Bitter Creek Chronicles: California Condors Put on a Show
There wasn’t much going on at the Bitter Creek National Wildlife Refuge (NWF). I was laying in the grassy, rolling hills of this California Condor sanctuary, and I was waiting for something to stir. It was mid-afternoon and thermal updrafts were just beginning to waft skyward when a solitary condor rose above the refuge like a fighter jet off an aircraft carrier.
I sat straight up, holding my 300mm lens in my lap, thoroughly thrilled to see North America’s largest flying land bird soaring above, and quickly joined by another condor. They circled overhead making several passes, their pinkish/orange heads standing out against their impressive velvety black nine-foot-plus wingspans, their wingtips extending outward like giant fingers on an outstretched hand.
Over the years, release sites like Bitter Creek have expanded throughout the condor’s historic range. There are currently five other sites besides Bitter Creek that serve as sanctuaries and release stations. Those include nearby Hopper Mountain, Ventana Wilderness along the Big Sur Coast, Pinnacles National Park, Grand Canyon National Park, and Baja California. The wild population is augmented with captive-bred birds. Their flight pens help garner condor behavior. The recovery program has been doing this since the early 1990s. And although the wild population is growing and old territories are reestablished, it’s getting increasingly more challenging to track their whereabouts. Condors average around 150 miles per day in the air.
“It’s a sign of their recovery that they are expanding,” said Arianna Punzalan, supervisory wildlife biologist for the USFWS, who has worked with condors since 2012. “It’s a good thing and a bad thing because how do we continue to monitor these birds?”
Nestled within the transverse ranges, between the Carrizo Plain National Monument and the Sespe Wilderness, Bitter Creek NWF is a haven and another launching pad for releasing endangered California Condors.
After walking beneath an old, green-leafed apple orchard on what was then part of the Hudson Ranch, we hiked a short distance north to an exposed ridgeline overlooking the open book-shaped Orchard Draw on Bitter Creek. The narrow, nondescript canyon was choked in scrubby chaparral, but at the bottom of the draw was a gritty sandstone monolith.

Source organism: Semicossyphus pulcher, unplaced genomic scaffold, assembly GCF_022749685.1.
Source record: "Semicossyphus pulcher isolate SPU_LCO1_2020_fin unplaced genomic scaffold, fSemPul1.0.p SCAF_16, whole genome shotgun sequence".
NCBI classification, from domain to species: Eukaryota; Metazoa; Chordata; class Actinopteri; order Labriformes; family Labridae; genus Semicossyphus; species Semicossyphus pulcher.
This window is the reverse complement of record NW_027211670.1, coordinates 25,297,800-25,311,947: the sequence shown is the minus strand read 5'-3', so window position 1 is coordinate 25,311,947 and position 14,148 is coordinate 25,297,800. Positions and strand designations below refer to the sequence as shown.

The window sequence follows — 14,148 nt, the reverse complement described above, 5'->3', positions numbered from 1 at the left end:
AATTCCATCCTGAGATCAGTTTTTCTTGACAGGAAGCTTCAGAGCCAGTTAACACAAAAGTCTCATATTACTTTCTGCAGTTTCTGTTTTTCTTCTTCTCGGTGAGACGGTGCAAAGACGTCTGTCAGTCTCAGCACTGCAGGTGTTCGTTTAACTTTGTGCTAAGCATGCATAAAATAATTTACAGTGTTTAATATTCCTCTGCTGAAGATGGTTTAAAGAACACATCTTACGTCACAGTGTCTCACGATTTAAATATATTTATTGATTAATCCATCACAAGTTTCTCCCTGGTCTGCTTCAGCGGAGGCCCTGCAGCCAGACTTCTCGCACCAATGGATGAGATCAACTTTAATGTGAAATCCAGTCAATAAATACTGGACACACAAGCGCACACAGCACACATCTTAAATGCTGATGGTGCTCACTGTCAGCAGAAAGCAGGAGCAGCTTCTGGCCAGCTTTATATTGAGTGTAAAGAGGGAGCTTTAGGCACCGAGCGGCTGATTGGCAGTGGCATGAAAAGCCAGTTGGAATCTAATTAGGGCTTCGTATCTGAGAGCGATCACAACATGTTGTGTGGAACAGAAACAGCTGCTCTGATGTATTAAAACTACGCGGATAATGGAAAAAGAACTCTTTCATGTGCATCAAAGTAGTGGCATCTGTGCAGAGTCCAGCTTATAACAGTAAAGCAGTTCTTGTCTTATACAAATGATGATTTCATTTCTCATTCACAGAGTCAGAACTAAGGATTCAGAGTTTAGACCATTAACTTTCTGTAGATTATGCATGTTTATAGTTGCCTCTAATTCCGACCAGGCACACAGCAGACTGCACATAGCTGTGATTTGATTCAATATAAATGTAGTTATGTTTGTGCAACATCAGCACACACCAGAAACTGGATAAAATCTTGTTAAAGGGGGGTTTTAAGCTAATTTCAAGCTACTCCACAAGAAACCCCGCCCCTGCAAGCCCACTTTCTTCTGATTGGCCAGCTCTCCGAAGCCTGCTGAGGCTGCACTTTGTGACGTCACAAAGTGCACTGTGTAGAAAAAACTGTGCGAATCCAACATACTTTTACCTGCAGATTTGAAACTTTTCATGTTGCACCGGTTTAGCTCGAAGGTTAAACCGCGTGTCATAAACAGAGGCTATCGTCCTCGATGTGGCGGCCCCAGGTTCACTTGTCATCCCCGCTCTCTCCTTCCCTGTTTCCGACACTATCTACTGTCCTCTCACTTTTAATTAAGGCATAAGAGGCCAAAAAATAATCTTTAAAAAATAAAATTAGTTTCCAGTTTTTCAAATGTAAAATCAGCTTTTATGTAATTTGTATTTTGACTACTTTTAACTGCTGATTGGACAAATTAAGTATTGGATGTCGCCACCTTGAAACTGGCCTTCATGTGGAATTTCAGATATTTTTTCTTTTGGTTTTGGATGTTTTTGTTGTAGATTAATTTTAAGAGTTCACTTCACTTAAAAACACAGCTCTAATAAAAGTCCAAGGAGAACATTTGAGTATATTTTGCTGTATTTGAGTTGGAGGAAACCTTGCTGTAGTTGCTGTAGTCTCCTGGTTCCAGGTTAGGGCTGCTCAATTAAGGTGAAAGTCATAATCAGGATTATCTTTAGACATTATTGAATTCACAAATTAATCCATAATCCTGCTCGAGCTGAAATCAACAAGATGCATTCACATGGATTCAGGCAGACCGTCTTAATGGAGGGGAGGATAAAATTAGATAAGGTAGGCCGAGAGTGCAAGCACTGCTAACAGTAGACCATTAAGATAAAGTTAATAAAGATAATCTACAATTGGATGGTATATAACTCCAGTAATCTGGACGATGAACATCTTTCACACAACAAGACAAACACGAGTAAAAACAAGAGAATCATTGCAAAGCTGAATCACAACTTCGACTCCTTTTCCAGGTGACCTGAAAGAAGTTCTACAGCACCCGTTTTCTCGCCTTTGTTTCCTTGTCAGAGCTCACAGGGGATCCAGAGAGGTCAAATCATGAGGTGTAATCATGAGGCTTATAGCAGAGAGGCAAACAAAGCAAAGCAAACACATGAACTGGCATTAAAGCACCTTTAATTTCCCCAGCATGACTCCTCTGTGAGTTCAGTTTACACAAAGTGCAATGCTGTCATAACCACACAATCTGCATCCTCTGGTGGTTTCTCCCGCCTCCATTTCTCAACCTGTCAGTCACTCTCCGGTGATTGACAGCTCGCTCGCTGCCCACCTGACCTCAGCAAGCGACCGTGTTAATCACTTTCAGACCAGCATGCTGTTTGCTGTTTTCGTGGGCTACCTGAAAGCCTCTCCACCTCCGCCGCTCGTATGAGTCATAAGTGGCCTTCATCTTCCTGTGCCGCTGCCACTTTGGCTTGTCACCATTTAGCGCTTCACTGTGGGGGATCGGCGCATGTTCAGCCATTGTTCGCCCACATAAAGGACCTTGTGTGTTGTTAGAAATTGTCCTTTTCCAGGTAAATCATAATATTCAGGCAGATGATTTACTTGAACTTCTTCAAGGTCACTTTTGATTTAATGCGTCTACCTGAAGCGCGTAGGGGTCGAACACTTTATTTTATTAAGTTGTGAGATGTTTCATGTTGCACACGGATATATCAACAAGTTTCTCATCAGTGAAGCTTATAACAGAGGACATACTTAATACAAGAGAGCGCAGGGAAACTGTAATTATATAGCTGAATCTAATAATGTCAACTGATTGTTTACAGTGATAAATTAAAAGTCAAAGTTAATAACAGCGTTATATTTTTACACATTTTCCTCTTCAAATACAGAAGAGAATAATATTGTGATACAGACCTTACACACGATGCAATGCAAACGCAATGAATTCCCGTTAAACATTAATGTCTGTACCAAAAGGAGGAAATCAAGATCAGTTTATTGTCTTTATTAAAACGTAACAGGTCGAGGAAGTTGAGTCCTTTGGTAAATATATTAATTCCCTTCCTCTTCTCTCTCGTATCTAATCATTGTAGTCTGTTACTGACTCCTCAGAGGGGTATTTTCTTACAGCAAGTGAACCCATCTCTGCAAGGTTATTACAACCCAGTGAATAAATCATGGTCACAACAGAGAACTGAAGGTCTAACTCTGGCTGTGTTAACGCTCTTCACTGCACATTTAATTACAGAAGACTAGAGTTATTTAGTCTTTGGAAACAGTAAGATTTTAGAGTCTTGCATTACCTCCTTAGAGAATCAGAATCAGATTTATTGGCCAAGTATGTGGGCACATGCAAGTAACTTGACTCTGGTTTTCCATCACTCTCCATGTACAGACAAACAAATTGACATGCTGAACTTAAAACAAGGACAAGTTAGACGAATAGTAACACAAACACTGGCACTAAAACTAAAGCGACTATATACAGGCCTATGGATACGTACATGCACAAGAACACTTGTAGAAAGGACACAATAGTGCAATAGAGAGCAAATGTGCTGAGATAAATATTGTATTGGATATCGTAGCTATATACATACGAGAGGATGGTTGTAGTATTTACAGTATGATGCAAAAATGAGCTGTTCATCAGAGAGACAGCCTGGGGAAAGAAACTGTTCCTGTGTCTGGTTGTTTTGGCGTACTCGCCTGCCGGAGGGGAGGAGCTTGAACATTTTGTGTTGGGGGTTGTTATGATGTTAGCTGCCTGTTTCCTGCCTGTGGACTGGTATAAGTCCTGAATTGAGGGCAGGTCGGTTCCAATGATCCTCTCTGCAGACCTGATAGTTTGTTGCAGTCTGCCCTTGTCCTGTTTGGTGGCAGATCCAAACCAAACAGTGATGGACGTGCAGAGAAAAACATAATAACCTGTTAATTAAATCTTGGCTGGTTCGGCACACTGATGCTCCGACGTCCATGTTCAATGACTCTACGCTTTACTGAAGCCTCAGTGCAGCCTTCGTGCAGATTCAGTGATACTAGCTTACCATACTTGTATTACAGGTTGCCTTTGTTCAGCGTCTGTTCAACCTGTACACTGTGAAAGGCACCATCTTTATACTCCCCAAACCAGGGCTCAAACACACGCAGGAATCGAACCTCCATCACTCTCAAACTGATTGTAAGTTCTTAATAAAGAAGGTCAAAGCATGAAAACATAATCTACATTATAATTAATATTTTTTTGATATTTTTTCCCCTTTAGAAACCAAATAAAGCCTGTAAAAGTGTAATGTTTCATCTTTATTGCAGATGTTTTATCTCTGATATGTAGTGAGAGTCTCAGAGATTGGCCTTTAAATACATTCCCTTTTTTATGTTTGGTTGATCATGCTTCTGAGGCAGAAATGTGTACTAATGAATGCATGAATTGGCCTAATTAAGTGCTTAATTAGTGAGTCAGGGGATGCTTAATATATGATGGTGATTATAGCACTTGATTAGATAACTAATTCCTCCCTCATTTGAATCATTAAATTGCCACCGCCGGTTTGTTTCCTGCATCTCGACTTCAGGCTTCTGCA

For a good 30 minutes there wasn’t any activity, and then finally there was some movement. The sandstone rock outcropping possessed a few gritty cavities and emerging from the shadows of a shadowy alcove was an adult male condor, known as Condor 328. There was one egg in the cave and the doting parents swap out on parenting duties, which means they share responsibilities on incubating their egg. The female is known as Condor 216. They’ve been together for 10 years.
Condors produce a chick every other year. The chick fledges after six months in the cave nest. Condors are monogamous, and if the pair survives, they will return to the same nest site to give it another go. Currently, there are 300 California condors in the wild.
“I got super lucky and saw the egg the day after it was laid,” said Laura McMahon, wildlife biologist for the USFWS. “It’s pretty easy spotting a nest when a condor is standing in front of it.”
California condors are Ice Age birds. Fossil records indicate they once soared all over North America. However, as megafauna died off, so too did the condor’s range. Fast forward to the 1800s, their range had shrunk to the point where California became their last stronghold, but it was shrinking quickly. Predators were killed off, either shot or poisoned. Egg collecting and selling condor feathers were common practices.
By the 1980s there were only 22 condors left in the wild. It was now or never for these iconic raptors. Captive breeding was the only option, so an aggressive plan was put in motion to save these impressive scavengers.
There was one thing that stood out on the barren knoll overlooking the southwest portion of Bitter Creek. It was an old horse carcass lying amongst some vibrant California poppies. It marked the site of an ambitious effort to capture the last remaining California condors. Wildlife biologists Peter Bloom and Dave Clendenen created their pit trap in 1987.
The two biologists dug a shallow grave partially burying themselves with organic debris and a stillborn calf carcass lying across the top. Sometimes the two would conceal themselves from sunrise to sunset, waiting patiently for one of the last remaining condors to land on top of them. All they would have with them was some food, water, and a pee bottle. When a condor would land, they would grab it. Stories of black widows and rattlesnakes visiting the pit trap while the two biologists hid beneath were part of Pit Trap lore, but anything to save these exemplary birds.
Getting the Lead Out
Besides habitat loss, the biggest challenge for the survival of the California Condor is use of lead bullets in their habitat. There are alternatives out there for hunters to use, but change can be slow.
Condors are scavengers. They are the cleaners of the forest. With incredible eyesight condors locate carcasses and feed mightily. Lead fragments are soft and break down easily within the condor’s food source. However, lead fragments get in the condors’ bloodstream attacking their nervous system.
“If we remove lead from the environment condors can be self-sustaining,” said Punzalan. “Change is hard, but lead is more of a challenge. Partners are invaluable about getting the word out. Hopefully in my lifetime the condor will be delisted.”